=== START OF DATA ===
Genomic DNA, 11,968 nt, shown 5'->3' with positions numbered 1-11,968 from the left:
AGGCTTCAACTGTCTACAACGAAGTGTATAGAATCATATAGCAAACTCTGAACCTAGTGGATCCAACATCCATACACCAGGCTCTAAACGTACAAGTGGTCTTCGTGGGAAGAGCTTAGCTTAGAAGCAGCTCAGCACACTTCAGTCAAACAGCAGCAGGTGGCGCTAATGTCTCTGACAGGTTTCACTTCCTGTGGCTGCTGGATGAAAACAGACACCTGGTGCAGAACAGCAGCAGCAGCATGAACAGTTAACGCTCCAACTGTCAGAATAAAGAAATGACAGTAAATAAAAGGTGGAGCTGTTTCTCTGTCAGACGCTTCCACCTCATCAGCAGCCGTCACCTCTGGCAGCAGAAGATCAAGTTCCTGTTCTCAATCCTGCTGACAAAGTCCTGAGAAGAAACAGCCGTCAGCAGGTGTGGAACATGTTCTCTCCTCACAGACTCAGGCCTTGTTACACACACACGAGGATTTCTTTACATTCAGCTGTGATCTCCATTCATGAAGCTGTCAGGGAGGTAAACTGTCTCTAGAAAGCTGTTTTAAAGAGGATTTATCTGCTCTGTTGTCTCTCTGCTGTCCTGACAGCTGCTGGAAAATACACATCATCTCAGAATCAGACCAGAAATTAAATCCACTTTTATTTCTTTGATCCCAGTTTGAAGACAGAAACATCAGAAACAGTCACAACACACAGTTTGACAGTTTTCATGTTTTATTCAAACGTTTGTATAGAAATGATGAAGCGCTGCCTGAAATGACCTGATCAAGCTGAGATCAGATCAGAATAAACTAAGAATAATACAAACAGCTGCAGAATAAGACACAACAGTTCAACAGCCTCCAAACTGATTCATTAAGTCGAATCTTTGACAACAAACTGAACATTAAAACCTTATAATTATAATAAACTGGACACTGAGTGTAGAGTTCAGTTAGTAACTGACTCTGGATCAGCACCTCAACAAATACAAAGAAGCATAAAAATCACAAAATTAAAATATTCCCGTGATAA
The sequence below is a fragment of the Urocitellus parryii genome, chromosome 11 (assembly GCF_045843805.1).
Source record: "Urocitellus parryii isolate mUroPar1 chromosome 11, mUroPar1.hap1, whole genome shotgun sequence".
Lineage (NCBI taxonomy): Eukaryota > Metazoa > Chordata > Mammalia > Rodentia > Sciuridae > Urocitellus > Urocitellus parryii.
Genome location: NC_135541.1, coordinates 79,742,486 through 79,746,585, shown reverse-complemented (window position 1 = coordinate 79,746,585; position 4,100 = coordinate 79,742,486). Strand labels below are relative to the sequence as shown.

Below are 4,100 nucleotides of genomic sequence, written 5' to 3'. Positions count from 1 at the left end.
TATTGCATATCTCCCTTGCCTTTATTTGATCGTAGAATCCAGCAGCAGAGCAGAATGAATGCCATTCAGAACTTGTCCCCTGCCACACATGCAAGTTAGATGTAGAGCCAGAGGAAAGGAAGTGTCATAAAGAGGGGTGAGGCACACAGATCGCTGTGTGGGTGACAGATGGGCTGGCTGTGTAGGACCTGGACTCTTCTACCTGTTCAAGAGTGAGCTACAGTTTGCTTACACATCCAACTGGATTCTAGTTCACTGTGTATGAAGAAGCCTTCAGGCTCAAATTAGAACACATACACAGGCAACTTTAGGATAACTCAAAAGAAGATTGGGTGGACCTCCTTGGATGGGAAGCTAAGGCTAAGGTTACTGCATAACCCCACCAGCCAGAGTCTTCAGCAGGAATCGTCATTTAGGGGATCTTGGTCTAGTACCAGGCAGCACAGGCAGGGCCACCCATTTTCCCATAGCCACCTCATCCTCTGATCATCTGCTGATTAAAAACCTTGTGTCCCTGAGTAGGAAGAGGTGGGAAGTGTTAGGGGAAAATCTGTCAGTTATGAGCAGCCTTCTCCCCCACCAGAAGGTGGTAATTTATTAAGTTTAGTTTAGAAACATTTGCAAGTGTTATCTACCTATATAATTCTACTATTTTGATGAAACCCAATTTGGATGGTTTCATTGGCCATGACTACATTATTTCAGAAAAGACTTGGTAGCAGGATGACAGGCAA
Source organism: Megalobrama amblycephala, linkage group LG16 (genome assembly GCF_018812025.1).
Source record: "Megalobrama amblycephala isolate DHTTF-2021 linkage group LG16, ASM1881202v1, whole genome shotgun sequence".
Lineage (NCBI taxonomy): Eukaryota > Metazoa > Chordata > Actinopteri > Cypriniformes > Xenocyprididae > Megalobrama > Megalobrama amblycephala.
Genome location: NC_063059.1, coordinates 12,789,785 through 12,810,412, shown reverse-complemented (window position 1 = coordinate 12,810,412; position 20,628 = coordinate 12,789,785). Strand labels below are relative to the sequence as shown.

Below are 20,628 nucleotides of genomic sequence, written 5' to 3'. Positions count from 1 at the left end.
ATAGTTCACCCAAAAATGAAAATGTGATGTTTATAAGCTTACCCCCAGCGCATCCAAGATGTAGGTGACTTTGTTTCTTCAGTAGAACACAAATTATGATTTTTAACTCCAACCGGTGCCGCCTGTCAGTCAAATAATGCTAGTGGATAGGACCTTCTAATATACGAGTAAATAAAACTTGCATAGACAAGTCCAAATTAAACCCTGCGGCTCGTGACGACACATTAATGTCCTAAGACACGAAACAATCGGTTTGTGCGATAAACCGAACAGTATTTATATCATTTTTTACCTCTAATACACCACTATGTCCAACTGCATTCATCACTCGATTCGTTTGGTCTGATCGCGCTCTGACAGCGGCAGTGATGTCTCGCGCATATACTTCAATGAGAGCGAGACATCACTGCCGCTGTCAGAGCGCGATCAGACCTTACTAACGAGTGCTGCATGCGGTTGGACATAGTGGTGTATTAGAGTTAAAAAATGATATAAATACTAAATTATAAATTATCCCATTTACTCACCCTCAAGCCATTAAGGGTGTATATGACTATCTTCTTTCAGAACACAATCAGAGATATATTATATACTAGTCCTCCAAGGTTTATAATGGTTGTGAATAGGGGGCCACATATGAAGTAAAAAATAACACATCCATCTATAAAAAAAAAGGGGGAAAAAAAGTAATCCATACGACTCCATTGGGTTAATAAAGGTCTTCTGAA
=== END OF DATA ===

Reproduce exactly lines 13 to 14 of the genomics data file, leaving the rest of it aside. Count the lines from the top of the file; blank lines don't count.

Below are 20,628 nucleotides of genomic sequence, written 5' to 3'. Positions count from 1 at the left end.
ATAGTTCACCCAAAAATGAAAATGTGATGTTTATAAGCTTACCCCCAGCGCATCCAAGATGTAGGTGACTTTGTTTCTTCAGTAGAACACAAATTATGATTTTTAACTCCAACCGGTGCCGCCTGTCAGTCAAATAATGCTAGTGGATAGGACCTTCTAATATACGAGTAAATAAAACTTGCATAGACAAGTCCAAATTAAACCCTGCGGCTCGTGACGACACATTAATGTCCTAAGACACGAAACAATCGGTTTGTGCGATAAACCGAACAGTATTTATATCATTTTTTACCTCTAATACACCACTATGTCCAACTGCATTCATCACTCGATTCGTTTGGTCTGATCGCGCTCTGACAGCGGCAGTGATGTCTCGCGCATATACTTCAATGAGAGCGAGACATCACTGCCGCTGTCAGAGCGCGATCAGACCTTACTAACGAGTGCTGCATGCGGTTGGACATAGTGGTGTATTAGAGTTAAAAAATGATATAAATACTAAATTATAAATTATCCCATTTACTCACCCTCAAGCCATTAAGGGTGTATATGACTATCTTCTTTCAGAACACAATCAGAGATATATTATATACTAGTCCTCCAAGGTTTATAATGGTTGTGAATAGGGGGCCACATATGAAGTAAAAAATAACACATCCATCTATAAAAAAAAAGGGGGAAAAAAAGTAATCCATACGACTCCATTGGGTTAATAAAGGTCTTCTGAA